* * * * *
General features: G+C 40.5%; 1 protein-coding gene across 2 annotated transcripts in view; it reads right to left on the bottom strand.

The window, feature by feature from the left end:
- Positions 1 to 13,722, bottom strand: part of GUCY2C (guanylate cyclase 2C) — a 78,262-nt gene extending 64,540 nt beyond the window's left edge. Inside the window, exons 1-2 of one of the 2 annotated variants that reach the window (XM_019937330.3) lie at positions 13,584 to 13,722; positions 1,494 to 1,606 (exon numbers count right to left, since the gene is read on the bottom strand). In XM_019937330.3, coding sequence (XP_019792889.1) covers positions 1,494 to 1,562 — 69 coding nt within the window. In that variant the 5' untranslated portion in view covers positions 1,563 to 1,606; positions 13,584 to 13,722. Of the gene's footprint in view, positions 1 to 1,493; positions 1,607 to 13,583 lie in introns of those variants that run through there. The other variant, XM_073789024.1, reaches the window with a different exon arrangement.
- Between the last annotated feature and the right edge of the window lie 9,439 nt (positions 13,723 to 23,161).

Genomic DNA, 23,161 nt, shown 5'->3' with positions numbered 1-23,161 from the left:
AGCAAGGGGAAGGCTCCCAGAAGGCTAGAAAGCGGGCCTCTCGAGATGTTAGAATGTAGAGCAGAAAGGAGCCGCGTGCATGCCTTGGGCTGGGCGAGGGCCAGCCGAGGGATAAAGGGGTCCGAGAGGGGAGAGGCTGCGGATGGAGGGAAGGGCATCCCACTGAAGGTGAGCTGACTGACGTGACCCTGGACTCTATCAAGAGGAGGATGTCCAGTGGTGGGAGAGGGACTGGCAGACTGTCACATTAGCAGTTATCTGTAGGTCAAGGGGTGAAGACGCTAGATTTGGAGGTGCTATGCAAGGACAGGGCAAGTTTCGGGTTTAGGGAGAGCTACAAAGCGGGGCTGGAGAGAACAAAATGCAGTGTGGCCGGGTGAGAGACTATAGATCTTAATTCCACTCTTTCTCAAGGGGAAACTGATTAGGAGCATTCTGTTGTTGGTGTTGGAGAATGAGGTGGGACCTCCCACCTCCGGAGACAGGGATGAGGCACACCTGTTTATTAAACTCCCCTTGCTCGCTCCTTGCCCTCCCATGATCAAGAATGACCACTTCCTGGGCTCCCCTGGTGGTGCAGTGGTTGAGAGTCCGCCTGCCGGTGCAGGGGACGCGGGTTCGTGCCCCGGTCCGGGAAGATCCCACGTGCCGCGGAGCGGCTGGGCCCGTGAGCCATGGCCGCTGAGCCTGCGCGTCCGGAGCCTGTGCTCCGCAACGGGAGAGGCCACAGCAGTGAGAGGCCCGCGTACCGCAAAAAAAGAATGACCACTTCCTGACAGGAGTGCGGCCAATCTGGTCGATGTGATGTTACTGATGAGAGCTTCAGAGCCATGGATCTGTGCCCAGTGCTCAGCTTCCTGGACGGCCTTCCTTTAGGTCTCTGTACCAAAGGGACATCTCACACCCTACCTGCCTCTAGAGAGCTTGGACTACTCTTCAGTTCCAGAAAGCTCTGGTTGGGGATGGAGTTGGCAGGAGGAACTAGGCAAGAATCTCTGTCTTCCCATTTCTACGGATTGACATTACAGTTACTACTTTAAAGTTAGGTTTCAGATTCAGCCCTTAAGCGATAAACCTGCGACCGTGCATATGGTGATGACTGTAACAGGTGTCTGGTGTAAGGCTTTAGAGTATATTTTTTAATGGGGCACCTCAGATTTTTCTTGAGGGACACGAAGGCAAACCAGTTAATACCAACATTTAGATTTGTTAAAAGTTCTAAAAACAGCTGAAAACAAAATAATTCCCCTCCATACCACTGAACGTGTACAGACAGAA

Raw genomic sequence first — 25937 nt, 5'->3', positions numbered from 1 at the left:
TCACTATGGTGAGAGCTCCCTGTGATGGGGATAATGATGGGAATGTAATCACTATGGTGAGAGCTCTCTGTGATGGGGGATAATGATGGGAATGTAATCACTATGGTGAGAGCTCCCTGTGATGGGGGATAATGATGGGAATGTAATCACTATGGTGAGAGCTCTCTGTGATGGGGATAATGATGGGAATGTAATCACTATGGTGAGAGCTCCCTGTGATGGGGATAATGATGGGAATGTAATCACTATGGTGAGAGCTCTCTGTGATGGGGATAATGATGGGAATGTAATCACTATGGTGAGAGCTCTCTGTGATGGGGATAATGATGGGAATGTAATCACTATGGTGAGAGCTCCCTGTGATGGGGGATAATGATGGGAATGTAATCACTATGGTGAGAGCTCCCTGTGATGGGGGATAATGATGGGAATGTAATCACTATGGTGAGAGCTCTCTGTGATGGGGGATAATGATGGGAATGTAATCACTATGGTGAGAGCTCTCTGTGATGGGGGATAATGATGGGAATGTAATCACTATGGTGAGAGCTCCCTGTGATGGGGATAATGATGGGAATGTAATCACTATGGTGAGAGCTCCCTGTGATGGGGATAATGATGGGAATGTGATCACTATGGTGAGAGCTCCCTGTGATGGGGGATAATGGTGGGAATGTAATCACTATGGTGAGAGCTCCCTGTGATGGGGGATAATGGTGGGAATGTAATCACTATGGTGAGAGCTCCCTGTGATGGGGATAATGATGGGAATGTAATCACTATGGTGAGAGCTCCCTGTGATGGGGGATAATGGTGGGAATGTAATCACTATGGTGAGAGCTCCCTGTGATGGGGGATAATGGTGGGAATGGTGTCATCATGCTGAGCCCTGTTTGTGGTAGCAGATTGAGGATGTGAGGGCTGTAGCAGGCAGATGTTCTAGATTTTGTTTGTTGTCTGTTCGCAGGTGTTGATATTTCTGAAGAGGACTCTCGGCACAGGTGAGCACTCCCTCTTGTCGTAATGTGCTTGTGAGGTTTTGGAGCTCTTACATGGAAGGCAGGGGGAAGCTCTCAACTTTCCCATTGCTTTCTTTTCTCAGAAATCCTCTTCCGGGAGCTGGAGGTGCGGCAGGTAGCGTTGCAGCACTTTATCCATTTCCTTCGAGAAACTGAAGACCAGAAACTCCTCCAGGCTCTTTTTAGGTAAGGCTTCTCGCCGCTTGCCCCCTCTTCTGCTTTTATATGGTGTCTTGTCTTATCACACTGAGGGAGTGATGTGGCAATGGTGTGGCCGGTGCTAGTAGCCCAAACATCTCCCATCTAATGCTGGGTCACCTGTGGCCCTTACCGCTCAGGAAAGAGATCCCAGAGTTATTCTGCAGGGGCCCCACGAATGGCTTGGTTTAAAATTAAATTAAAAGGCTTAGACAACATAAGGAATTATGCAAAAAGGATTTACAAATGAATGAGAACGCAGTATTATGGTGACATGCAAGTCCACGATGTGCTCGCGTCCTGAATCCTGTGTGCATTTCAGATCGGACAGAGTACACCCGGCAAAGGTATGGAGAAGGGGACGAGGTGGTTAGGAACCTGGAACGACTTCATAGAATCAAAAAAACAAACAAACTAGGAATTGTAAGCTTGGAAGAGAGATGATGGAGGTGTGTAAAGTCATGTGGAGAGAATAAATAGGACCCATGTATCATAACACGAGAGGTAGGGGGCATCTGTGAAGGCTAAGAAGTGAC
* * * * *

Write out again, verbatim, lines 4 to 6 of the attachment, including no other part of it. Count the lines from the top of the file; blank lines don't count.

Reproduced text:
- Between the last annotated feature and the right edge of the window lie 9,439 nt (positions 13,723 to 23,161).

Genomic DNA, 23,161 nt, shown 5'->3' with positions numbered 1-23,161 from the left:
AGCAAGGGGAAGGCTCCCAGAAGGCTAGAAAGCGGGCCTCTCGAGATGTTAGAATGTAGAGCAGAAAGGAGCCGCGTGCATGCCTTGGGCTGGGCGAGGGCCAGCCGAGGGATAAAGGGGTCCGAGAGGGGAGAGGCTGCGGATGGAGGGAAGGGCATCCCACTGAAGGTGAGCTGACTGACGTGACCCTGGACTCTATCAAGAGGAGGATGTCCAGTGGTGGGAGAGGGACTGGCAGACTGTCACATTAGCAGTTATCTGTAGGTCAAGGGGTGAAGACGCTAGATTTGGAGGTGCTATGCAAGGACAGGGCAAGTTTCGGGTTTAGGGAGAGCTACAAAGCGGGGCTGGAGAGAACAAAATGCAGTGTGGCCGGGTGAGAGACTATAGATCTTAATTCCACTCTTTCTCAAGGGGAAACTGATTAGGAGCATTCTGTTGTTGGTGTTGGAGAATGAGGTGGGACCTCCCACCTCCGGAGACAGGGATGAGGCACACCTGTTTATTAAACTCCCCTTGCTCGCTCCTTGCCCTCCCATGATCAAGAATGACCACTTCCTGGGCTCCCCTGGTGGTGCAGTGGTTGAGAGTCCGCCTGCCGGTGCAGGGGACGCGGGTTCGTGCCCCGGTCCGGGAAGATCCCACGTGCCGCGGAGCGGCTGGGCCCGTGAGCCATGGCCGCTGAGCCTGCGCGTCCGGAGCCTGTGCTCCGCAACGGGAGAGGCCACAGCAGTGAGAGGCCCGCGTACCGCAAAAAAAGAATGACCACTTCCTGACAGGAGTGCGGCCAATCTGGTCGATGTGATGTTACTGATGAGAGCTTCAGAGCCATGGATCTGTGCCCAGTGCTCAGCTTCCTGGACGGCCTTCCTTTAGGTCTCTGTACCAAAGGGACATCTCACACCCTACCTGCCTCTAGAGAGCTTGGACTACTCTTCAGTTCCAGAAAGCTCTGGTTGGGGATGGAGTTGGCAGGAGGAACTAGGCAAGAATCTCTGTCTTCCCATTTCTACGGATTGACATTACAGTTACTACTTTAAAGTTAGGTTTCAGATTCAGCCCTTAAGCGATAAACCTGCGACCGTGCATATGGTGATGACTGTAACAGGTGTCTGGTGTAAGGCTTTAGAGTATATTTTTTAATGGGGCACCTCAGATTTTTCTTGAGGGACACGAAGGCAAACCAGTTAATACCAACATTTAGATTTGTTAAAAGTTCTAAAAACAGCTGAAAACAAAATAATTCCCCTCCATACCACTGAACGTGTACAGACAGAA